This well-known dessert component is often served with sugar-coated fruits or flavored with fruit brandies such as kirchwasser (cherry brandy). It was actually invented in France in a Paris café that was a regular spot for Bavarian nobility but it has since become a common component of German cuisine.
- Yield: 6 Servings (4 cups), or approximately
- 7 oz Sugar
- 6 Large Eggs, yolks only
- 1 Vanilla Bean, split (substitute 2 tsp vanilla extract, if bean is unavailable)
- 12 oz Whole Milk
- 1 Tbsp Gelatin, bloomed in 3 Tbsp water
- 8 oz Heavy Cream
- 2 tsp Sugar (vanilla sugar, if available)
- In a small mixing bowl, combine the sugar and egg yolks; mix to combine.
- Put the milk in a small pot, and scrape the tiny seeds and pulp out of the vanilla bean with the back of a chef ’s knife. Add both the pulp and the 2 pod halves to the milk, and heat the milk to just under simmering over a medium-low flame.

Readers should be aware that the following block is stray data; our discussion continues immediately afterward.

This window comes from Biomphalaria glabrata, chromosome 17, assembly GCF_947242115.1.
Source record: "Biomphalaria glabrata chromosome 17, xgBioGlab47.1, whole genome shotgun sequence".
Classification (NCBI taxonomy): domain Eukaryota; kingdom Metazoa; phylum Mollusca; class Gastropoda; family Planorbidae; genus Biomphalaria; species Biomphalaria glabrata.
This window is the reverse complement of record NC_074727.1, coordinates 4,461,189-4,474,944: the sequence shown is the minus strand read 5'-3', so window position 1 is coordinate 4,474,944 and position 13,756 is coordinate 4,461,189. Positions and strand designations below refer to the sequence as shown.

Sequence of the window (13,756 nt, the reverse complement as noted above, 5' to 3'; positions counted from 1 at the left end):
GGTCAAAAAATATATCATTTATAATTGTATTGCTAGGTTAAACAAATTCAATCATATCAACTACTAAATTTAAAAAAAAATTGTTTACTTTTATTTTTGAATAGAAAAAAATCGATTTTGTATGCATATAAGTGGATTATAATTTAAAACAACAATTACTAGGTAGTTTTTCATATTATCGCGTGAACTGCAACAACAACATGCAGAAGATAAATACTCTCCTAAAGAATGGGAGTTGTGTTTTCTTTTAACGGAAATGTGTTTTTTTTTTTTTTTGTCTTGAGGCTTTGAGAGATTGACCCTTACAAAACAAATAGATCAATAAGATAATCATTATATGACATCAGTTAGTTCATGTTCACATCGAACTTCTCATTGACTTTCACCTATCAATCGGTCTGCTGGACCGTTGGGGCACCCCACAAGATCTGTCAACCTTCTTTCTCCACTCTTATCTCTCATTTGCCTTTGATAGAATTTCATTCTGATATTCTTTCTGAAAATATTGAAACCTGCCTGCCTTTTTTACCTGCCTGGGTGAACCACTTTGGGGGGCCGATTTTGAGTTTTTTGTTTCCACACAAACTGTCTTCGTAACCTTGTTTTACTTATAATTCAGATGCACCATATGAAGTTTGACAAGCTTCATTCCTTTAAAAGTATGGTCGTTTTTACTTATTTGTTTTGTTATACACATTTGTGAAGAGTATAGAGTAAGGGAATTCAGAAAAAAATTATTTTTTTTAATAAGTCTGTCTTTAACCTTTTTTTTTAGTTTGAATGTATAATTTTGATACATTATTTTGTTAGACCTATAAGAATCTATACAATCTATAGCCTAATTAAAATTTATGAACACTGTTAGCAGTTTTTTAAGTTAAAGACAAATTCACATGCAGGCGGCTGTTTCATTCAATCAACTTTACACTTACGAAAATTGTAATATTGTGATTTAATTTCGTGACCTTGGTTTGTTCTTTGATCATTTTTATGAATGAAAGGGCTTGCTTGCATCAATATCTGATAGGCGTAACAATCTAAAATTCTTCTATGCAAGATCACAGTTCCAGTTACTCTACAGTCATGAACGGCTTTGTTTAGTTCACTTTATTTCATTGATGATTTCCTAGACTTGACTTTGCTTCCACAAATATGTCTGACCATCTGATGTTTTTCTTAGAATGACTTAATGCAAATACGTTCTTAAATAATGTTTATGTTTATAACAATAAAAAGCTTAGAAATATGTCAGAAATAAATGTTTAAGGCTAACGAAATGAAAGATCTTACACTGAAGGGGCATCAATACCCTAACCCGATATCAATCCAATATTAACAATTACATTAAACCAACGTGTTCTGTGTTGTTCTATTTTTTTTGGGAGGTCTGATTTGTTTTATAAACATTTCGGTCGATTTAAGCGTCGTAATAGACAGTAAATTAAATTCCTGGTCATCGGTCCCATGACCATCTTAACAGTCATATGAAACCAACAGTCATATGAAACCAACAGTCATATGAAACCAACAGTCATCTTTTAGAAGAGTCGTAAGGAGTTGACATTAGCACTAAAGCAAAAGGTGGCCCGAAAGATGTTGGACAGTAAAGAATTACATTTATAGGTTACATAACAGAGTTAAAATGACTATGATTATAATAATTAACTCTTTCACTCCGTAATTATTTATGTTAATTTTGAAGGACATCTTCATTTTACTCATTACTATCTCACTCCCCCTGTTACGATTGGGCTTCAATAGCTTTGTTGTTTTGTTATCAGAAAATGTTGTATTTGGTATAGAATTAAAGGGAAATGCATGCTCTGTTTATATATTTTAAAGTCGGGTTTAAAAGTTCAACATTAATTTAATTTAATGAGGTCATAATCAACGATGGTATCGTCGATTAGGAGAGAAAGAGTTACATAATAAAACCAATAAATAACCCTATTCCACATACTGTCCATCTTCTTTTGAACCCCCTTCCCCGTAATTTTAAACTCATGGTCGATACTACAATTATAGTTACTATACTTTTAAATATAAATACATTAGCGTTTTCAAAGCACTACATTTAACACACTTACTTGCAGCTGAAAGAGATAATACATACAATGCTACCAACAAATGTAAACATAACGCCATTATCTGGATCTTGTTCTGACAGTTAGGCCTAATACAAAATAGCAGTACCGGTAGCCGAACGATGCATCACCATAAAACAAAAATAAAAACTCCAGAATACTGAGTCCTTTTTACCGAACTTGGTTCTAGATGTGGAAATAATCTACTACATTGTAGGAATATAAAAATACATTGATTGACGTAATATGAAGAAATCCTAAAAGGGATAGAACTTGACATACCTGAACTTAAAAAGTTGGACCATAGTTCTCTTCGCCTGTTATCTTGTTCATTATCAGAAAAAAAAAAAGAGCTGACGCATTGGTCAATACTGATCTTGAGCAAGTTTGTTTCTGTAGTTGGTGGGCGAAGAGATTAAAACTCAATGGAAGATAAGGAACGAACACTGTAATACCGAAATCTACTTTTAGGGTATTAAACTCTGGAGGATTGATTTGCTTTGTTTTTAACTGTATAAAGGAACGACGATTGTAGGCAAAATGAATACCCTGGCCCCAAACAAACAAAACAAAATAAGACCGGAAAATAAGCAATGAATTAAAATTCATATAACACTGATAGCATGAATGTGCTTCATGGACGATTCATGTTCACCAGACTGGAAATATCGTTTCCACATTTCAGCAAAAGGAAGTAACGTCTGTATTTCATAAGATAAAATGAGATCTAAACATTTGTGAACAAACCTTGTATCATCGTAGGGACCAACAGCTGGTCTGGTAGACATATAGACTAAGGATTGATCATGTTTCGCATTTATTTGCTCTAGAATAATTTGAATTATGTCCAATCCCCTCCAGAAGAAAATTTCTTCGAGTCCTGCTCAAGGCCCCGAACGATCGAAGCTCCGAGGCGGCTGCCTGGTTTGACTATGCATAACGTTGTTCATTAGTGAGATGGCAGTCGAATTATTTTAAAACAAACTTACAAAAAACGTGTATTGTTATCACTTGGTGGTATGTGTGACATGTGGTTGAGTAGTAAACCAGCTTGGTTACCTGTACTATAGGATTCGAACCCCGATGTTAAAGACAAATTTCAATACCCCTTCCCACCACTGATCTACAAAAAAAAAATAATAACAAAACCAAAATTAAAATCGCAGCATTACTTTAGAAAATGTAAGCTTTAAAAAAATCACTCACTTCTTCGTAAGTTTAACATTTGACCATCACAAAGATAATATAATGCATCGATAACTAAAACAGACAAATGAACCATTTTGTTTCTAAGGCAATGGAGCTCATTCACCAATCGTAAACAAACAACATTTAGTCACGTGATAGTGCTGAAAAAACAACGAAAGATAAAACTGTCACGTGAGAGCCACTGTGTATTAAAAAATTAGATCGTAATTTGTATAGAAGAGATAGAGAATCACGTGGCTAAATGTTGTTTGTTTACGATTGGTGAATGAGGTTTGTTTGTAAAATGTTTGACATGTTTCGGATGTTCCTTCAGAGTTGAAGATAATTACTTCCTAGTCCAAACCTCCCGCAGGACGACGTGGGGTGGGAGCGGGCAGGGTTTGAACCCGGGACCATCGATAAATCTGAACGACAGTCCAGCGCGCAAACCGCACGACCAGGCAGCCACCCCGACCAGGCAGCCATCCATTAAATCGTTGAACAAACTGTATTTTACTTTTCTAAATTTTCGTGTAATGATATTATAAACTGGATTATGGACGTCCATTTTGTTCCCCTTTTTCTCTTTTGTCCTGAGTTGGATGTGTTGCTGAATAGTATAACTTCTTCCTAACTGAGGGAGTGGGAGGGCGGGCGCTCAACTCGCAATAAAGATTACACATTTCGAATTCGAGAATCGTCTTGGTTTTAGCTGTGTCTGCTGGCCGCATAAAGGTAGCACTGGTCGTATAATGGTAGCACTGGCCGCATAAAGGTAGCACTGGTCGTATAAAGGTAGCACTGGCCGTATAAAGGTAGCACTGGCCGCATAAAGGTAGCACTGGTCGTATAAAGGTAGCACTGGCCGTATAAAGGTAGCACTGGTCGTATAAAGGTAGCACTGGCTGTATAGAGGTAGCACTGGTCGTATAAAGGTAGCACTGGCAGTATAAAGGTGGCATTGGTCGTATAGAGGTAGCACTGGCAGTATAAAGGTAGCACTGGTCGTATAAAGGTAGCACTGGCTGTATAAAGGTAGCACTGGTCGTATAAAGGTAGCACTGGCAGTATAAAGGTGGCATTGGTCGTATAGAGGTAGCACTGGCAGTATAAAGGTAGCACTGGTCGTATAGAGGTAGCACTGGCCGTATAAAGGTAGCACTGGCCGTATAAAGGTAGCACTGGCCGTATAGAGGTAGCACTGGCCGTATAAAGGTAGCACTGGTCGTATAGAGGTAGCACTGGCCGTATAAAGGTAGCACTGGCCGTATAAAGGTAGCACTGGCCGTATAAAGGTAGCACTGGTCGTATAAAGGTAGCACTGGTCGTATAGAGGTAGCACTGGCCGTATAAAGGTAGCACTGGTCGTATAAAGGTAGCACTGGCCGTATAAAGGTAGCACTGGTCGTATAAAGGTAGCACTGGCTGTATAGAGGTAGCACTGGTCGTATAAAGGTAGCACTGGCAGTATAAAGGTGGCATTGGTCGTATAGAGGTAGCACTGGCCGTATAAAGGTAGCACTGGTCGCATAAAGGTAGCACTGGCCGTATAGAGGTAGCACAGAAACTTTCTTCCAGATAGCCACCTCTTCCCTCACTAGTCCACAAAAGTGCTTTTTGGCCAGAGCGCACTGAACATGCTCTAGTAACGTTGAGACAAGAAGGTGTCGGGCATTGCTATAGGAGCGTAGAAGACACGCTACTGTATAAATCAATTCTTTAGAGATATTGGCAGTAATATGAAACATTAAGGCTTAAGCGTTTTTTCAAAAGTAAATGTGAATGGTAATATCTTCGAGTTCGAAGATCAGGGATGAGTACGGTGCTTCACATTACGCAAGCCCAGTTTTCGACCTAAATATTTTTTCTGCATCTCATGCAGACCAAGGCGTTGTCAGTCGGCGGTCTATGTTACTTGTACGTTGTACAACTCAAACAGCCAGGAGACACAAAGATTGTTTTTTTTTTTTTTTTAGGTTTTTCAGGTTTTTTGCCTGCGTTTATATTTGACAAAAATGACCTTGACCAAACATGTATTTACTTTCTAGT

- Remove the pod pieces from the milk and temper the milk into the egg yolk/sugar mixture, mixing constantly while adding.
- Add the bloomed gelatin to the egg and milk mixture, and place the contents of the mixing bowl in a small pot. Return the pot to the medium-low flame, and, while constantly stirring, heat the mixture until it thickens.
- Once the custard thickens, remove it from the heat and allow it to cool to room temperature on an ice bath (don’t allow it to get too cool, or you will have a very difficult time folding in the whipped cream).
- Combine the heavy cream and sugar in a mixing bowl, and beat with a wire whisk or in an electric mixer with a whip attachment until stiff peaks are just achieved (do not go past the early stiff peaks, or folding will be much more difficult).
- Fold the whipped cream into the custard mix, taking care not to overmix and lose the volume attained by whipping the cream.
- Place the Bavarian cream in the refrigerator for at least 2 hours before serving.